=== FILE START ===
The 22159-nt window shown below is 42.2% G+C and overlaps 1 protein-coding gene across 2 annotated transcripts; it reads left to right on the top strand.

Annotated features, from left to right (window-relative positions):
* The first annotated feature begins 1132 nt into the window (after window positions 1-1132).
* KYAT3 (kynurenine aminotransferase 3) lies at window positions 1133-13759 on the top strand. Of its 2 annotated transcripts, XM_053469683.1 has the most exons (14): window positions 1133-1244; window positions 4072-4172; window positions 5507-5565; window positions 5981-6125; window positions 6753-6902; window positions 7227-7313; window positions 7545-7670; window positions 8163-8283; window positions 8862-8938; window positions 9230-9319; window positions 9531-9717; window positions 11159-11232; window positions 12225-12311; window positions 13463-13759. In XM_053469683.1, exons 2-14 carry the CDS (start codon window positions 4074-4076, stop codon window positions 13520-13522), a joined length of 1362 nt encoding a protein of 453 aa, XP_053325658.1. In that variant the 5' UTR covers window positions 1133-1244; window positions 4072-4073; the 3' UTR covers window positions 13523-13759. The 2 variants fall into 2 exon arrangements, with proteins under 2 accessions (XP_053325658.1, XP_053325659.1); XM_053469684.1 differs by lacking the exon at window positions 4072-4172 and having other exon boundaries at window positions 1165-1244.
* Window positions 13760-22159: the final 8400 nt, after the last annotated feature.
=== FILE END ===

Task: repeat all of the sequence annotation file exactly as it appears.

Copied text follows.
The 22159-nt window shown below is 42.2% G+C and overlaps 1 protein-coding gene across 2 annotated transcripts; it reads left to right on the top strand.

Annotated features, from left to right (window-relative positions):
* The first annotated feature begins 1132 nt into the window (after window positions 1-1132).
* KYAT3 (kynurenine aminotransferase 3) lies at window positions 1133-13759 on the top strand. Of its 2 annotated transcripts, XM_053469683.1 has the most exons (14): window positions 1133-1244; window positions 4072-4172; window positions 5507-5565; window positions 5981-6125; window positions 6753-6902; window positions 7227-7313; window positions 7545-7670; window positions 8163-8283; window positions 8862-8938; window positions 9230-9319; window positions 9531-9717; window positions 11159-11232; window positions 12225-12311; window positions 13463-13759. In XM_053469683.1, exons 2-14 carry the CDS (start codon window positions 4074-4076, stop codon window positions 13520-13522), a joined length of 1362 nt encoding a protein of 453 aa, XP_053325658.1. In that variant the 5' UTR covers window positions 1133-1244; window positions 4072-4073; the 3' UTR covers window positions 13523-13759. The 2 variants fall into 2 exon arrangements, with proteins under 2 accessions (XP_053325658.1, XP_053325659.1); XM_053469684.1 differs by lacking the exon at window positions 4072-4172 and having other exon boundaries at window positions 1165-1244.
* Window positions 13760-22159: the final 8400 nt, after the last annotated feature.